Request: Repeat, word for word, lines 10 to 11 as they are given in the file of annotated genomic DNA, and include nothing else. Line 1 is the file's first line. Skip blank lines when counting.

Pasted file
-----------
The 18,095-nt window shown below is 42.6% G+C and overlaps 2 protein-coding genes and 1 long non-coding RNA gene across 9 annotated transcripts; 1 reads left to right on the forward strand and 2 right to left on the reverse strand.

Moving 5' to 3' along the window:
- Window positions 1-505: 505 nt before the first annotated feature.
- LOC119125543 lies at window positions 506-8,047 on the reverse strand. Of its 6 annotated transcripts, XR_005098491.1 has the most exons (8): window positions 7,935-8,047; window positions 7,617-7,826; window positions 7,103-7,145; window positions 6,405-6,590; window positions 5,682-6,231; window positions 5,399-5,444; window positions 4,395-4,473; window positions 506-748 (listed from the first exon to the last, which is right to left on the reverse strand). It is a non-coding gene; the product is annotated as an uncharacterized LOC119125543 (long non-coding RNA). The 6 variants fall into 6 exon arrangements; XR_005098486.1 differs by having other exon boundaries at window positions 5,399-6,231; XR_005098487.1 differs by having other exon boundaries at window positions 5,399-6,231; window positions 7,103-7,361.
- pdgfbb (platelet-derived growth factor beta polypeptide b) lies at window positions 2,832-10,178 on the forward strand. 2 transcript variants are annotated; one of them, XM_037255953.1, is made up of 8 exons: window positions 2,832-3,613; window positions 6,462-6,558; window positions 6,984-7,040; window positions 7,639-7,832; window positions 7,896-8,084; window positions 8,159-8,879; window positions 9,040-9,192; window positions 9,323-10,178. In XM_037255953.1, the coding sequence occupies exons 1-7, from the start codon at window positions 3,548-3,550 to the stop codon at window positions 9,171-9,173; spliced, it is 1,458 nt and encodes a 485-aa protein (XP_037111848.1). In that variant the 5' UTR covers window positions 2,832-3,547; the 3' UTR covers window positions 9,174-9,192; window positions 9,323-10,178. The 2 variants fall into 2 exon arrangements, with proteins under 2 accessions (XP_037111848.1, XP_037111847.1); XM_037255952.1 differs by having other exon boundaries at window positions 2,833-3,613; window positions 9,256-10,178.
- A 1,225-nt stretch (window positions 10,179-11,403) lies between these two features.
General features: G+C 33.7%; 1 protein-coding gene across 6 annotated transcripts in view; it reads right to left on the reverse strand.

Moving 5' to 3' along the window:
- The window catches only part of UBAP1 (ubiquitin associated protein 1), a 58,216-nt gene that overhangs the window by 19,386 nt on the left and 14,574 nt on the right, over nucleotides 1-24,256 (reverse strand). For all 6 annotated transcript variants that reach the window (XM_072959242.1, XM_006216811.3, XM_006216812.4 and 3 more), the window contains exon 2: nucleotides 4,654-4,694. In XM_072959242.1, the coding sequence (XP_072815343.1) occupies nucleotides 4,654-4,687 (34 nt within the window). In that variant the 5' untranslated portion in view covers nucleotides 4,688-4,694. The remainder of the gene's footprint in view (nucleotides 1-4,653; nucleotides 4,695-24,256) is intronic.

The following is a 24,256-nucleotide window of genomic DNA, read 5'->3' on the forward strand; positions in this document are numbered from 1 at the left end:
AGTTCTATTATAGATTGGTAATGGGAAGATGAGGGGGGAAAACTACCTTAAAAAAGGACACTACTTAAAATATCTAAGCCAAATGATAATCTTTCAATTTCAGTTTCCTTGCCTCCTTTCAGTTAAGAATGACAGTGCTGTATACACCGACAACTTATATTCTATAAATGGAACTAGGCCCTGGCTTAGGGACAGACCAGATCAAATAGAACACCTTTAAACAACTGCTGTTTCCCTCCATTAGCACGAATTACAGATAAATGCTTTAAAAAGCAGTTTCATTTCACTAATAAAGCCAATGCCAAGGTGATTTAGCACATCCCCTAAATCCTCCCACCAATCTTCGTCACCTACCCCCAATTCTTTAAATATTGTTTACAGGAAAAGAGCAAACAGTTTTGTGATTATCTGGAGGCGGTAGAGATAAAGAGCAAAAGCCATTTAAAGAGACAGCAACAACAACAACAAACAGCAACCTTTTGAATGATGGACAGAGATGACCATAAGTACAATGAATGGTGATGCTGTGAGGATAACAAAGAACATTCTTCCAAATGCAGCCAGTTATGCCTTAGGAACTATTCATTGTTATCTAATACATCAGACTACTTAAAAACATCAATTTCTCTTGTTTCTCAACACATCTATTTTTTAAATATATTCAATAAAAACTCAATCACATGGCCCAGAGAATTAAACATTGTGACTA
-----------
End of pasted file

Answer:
The following is a 24,256-nucleotide window of genomic DNA, read 5'->3' on the forward strand; positions in this document are numbered from 1 at the left end:
AGTTCTATTATAGATTGGTAATGGGAAGATGAGGGGGGAAAACTACCTTAAAAAAGGACACTACTTAAAATATCTAAGCCAAATGATAATCTTTCAATTTCAGTTTCCTTGCCTCCTTTCAGTTAAGAATGACAGTGCTGTATACACCGACAACTTATATTCTATAAATGGAACTAGGCCCTGGCTTAGGGACAGACCAGATCAAATAGAACACCTTTAAACAACTGCTGTTTCCCTCCATTAGCACGAATTACAGATAAATGCTTTAAAAAGCAGTTTCATTTCACTAATAAAGCCAATGCCAAGGTGATTTAGCACATCCCCTAAATCCTCCCACCAATCTTCGTCACCTACCCCCAATTCTTTAAATATTGTTTACAGGAAAAGAGCAAACAGTTTTGTGATTATCTGGAGGCGGTAGAGATAAAGAGCAAAAGCCATTTAAAGAGACAGCAACAACAACAACAAACAGCAACCTTTTGAATGATGGACAGAGATGACCATAAGTACAATGAATGGTGATGCTGTGAGGATAACAAAGAACATTCTTCCAAATGCAGCCAGTTATGCCTTAGGAACTATTCATTGTTATCTAATACATCAGACTACTTAAAAACATCAATTTCTCTTGTTTCTCAACACATCTATTTTTTAAATATATTCAATAAAAACTCAATCACATGGCCCAGAGAATTAAACATTGTGACTA